Dr Steven Threadgold / Staff Profile / The University of Newcastle

University of auckland sociology

University Of Sociology / March 29, 2017

SOCIOL 220G│B&E, EDUSW, EMHSS, LC│Semester One 2017│City Campus


30 points at Stage I in Sociology, or 30 points at Stage I in Social Science for Public Health, or 90 points passed.


Examines the location of death in modern life. Draws on perception of death from sociological, philosophical, religious, historical, secular and medical approaches.

Learning outcomes

By the end of this course, you will:

  • have an understanding of the way conceptions of death change over time, place and culture
  • be familiar with both theorists and theoretical explanations of societal attitudes towards death
  • understand how social location can predict the death we are likely to experience
  • be able to critically analyse different responses to death and illness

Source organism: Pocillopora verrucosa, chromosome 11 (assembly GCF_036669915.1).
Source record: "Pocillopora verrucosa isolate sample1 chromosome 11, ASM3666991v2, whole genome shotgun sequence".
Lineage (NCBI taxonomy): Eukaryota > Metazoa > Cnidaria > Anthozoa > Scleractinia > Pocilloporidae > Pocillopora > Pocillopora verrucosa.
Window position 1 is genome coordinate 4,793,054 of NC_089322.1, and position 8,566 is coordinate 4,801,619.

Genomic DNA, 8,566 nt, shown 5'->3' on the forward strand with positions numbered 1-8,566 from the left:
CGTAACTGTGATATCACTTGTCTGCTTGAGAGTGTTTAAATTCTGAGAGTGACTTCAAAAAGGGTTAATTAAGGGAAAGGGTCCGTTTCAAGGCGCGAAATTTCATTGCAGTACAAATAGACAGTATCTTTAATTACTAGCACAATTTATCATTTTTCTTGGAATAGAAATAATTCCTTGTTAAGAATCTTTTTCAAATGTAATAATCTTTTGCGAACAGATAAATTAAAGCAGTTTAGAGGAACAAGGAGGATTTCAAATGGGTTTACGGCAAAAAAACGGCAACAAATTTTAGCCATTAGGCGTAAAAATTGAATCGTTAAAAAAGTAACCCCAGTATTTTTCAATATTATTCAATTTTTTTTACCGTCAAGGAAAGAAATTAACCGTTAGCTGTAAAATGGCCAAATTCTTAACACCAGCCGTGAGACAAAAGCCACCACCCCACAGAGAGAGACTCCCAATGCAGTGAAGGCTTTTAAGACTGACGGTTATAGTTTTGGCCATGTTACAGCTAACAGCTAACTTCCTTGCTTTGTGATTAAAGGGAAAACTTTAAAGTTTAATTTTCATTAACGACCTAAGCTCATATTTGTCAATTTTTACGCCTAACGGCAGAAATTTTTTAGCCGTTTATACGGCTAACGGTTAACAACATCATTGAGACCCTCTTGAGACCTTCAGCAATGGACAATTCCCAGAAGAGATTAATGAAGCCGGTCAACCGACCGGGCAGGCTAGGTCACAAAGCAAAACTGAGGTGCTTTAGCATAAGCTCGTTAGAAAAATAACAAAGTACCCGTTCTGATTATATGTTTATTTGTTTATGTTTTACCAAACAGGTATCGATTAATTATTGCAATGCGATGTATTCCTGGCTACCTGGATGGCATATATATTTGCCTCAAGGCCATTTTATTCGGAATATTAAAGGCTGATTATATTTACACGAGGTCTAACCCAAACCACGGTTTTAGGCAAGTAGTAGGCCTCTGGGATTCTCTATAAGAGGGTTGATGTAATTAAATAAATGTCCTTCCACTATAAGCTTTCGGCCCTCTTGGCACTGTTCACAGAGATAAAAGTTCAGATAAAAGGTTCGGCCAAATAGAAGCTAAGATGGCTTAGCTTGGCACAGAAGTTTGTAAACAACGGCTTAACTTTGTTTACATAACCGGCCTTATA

• be able to use death as a framework to examine existing social structures
  • be able to use death as a framework to examine inequalities that exist in our societies
  • understand the consequences of the medicalization of death
  • be able to research a topic pertaining to this course and critically analyse these findings.

Topics covered

This course is an introduction to the study of death and dying. It will reflect the interdisciplinary nature of the area so we will examine contributions from sociology, medicine, psychology, philosophy and other areas of the social sciences. Coverage of historical and socio-cultural forces that influence our understanding of death form the core of the introductory section. We then turn to explore death issues that have current social prominence. The course covers:

  • historical, cultural, religious and secular explanations and responses to death
  • popular culture and death, death in literature
  • medicalisation of death
  • social issues and death: suicide, euthanasia, war and genocide.

The study of death and dying often includes a journey of sorts, intellectual and scholarly on one hand, emotional and experiential on the other. The fusing of these elements offers a comprehensive understanding of our individual and collective mortality.

Source: www.auckland.ac.nz